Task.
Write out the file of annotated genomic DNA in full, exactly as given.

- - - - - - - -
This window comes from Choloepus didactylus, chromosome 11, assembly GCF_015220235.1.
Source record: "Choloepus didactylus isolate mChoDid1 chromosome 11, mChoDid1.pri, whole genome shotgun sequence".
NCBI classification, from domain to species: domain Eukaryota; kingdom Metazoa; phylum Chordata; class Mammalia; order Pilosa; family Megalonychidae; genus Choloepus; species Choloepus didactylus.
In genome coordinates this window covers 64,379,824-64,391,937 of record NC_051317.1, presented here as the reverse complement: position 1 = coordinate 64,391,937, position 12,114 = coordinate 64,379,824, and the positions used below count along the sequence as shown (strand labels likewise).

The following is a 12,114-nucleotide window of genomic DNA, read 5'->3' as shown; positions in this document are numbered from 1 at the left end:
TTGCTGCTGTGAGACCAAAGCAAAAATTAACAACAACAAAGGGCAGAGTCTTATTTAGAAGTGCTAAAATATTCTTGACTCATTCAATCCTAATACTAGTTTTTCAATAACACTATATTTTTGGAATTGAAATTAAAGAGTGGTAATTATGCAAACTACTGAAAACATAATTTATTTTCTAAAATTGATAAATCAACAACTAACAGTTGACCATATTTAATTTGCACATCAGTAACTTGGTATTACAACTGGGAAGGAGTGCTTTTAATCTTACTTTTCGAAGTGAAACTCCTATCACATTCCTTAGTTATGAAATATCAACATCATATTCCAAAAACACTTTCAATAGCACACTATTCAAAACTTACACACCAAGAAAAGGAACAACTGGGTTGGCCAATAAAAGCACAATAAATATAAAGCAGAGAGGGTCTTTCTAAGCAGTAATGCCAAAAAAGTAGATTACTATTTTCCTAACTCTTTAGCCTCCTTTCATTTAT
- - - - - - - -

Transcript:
This window comes from Choloepus didactylus, chromosome 11, assembly GCF_015220235.1.
Source record: "Choloepus didactylus isolate mChoDid1 chromosome 11, mChoDid1.pri, whole genome shotgun sequence".
NCBI classification, from domain to species: domain Eukaryota; kingdom Metazoa; phylum Chordata; class Mammalia; order Pilosa; family Megalonychidae; genus Choloepus; species Choloepus didactylus.
In genome coordinates this window covers 64,379,824-64,391,937 of record NC_051317.1, presented here as the reverse complement: position 1 = coordinate 64,391,937, position 12,114 = coordinate 64,379,824, and the positions used below count along the sequence as shown (strand labels likewise).

The following is a 12,114-nucleotide window of genomic DNA, read 5'->3' as shown; positions in this document are numbered from 1 at the left end:
TTGCTGCTGTGAGACCAAAGCAAAAATTAACAACAACAAAGGGCAGAGTCTTATTTAGAAGTGCTAAAATATTCTTGACTCATTCAATCCTAATACTAGTTTTTCAATAACACTATATTTTTGGAATTGAAATTAAAGAGTGGTAATTATGCAAACTACTGAAAACATAATTTATTTTCTAAAATTGATAAATCAACAACTAACAGTTGACCATATTTAATTTGCACATCAGTAACTTGGTATTACAACTGGGAAGGAGTGCTTTTAATCTTACTTTTCGAAGTGAAACTCCTATCACATTCCTTAGTTATGAAATATCAACATCATATTCCAAAAACACTTTCAATAGCACACTATTCAAAACTTACACACCAAGAAAAGGAACAACTGGGTTGGCCAATAAAAGCACAATAAATATAAAGCAGAGAGGGTCTTTCTAAGCAGTAATGCCAAAAAAGTAGATTACTATTTTCCTAACTCTTTAGCCTCCTTTCATTTAT